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We study the memory requirements of self-stabilizing leader election (SSLE) protocols. We are mainly interested in two types of systems: anonymous systems and id-based systems. We consider two classes of protocols: deterministic ones and randomized ones. We prove that a non-constant lower bound on the memory space is required by a SSLE protocol on(More)
We propose a self-stabilizing probabilistic solution for the neighborhood unique naming problem in uniform, anonymous networks with arbitrary topology. This problem is important in the graph theory Our solution stabilizes under the unfair distributed scheduler. We prove that this solution needs in average only one trial per processor. We use our algorithm(More)
We present a randomized self-stabilizing leader election protocol and a randomized self-stabilizing token circulation protocol under an arbitrary scheduler on anonymous and unidirectional rings of any size. These protocols are space optimal. We also give a formal and complete proof of these protocols. To this end, we develop a complete model for(More)
We present a self-stabilizing token circulation protocol on unidirectional anonymous rings. This protocol does not required processor identifiers, no distinguished processor (i.e. all processors perform the same algorithm). The protocol is a randomized self-stabilizing, meaning that starting from an arbitrary configuration (in response to an arbitrary(More)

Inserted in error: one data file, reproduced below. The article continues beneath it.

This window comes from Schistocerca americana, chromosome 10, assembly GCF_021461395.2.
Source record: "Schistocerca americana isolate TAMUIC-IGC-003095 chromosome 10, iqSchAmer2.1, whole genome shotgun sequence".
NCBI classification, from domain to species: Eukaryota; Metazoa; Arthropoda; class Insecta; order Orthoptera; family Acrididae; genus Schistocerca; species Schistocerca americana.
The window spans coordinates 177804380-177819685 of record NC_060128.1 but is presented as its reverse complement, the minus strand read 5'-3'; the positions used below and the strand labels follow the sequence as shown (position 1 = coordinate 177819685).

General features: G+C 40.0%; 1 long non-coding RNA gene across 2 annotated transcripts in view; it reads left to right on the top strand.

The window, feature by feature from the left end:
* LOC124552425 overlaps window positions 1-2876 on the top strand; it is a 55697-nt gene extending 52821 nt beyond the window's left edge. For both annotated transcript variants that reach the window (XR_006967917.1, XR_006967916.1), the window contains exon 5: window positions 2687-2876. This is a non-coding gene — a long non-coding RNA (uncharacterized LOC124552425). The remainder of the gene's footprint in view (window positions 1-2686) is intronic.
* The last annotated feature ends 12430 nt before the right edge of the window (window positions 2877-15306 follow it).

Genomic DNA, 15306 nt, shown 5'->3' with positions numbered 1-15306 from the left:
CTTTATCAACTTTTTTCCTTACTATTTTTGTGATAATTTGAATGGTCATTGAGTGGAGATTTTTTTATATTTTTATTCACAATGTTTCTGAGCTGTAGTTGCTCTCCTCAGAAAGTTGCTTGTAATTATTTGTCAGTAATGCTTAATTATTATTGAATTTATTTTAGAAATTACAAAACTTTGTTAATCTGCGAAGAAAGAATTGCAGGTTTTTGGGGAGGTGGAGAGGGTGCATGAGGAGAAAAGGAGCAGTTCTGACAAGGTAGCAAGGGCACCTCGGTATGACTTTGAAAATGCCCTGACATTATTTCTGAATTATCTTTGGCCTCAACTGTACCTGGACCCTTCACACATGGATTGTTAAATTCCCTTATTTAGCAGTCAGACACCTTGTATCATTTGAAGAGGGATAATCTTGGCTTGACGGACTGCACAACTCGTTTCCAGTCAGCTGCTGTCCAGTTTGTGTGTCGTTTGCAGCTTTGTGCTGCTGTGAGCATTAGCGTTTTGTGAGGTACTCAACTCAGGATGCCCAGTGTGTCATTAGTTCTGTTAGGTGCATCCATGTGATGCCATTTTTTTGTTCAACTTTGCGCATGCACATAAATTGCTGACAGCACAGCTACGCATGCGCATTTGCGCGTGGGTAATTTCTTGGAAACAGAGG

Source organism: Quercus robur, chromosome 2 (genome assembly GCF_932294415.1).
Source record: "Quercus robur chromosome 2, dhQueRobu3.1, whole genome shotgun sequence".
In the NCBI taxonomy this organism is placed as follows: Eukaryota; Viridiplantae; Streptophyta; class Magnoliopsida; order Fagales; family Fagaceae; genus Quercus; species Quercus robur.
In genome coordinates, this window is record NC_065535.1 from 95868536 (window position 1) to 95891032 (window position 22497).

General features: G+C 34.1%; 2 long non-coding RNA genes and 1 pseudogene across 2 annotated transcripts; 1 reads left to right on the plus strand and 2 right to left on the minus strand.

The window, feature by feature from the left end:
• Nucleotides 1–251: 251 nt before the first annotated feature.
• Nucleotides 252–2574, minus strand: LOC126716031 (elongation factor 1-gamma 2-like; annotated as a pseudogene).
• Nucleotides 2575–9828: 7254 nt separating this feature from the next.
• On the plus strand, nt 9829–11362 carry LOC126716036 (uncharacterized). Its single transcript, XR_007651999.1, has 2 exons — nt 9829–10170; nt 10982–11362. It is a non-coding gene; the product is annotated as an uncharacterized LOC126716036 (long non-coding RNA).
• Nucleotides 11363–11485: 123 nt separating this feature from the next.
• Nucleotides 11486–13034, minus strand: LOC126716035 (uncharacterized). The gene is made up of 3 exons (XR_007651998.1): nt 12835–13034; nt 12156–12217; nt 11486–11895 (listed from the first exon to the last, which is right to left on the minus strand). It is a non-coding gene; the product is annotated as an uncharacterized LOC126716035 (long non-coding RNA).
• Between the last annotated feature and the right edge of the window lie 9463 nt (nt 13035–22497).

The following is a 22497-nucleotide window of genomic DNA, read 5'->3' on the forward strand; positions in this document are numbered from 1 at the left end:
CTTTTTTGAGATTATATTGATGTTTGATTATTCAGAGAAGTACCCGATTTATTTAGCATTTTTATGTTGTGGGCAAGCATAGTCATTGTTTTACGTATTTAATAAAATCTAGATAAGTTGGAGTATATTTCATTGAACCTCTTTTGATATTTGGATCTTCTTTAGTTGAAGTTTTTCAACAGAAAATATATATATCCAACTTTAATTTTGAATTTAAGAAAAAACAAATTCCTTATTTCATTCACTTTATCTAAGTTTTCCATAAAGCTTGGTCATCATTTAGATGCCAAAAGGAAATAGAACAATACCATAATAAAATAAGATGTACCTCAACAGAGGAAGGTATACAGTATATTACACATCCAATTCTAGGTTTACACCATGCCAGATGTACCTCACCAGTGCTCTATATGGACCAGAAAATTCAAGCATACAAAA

We study a special type of self-stabilizing algorithms composition : the cross-over composition (A B). The cross-over composition is the generalization of the algorithm compiler idea introduced in BGJ99a]. The cross-over composition could be seen as a black box with two entries and one exit. The composition goal is to improve the qualities of the rst(More)
In this paper, we compare the two fault tolerant approaches: self-stabilization and robust self-stabilization, and we investigate their performances in dynamic networks. We study the behavior of four clustering protocols; two self-stabilizing GDMAC and BSC, and their robust self-stabilizing version R-GDMAC and R-BSC. The performances of protocols are(More)
Abstract. We present a deterministic distributed depth-first token passing protocol on a rooted network. This protocol uses neither the processor identifiers nor the size of the network, but assumes the existence of a distinguished processor, called the root of the network. The protocol is self-stabilizing, meaning that starting from an arbitrary state (in(More)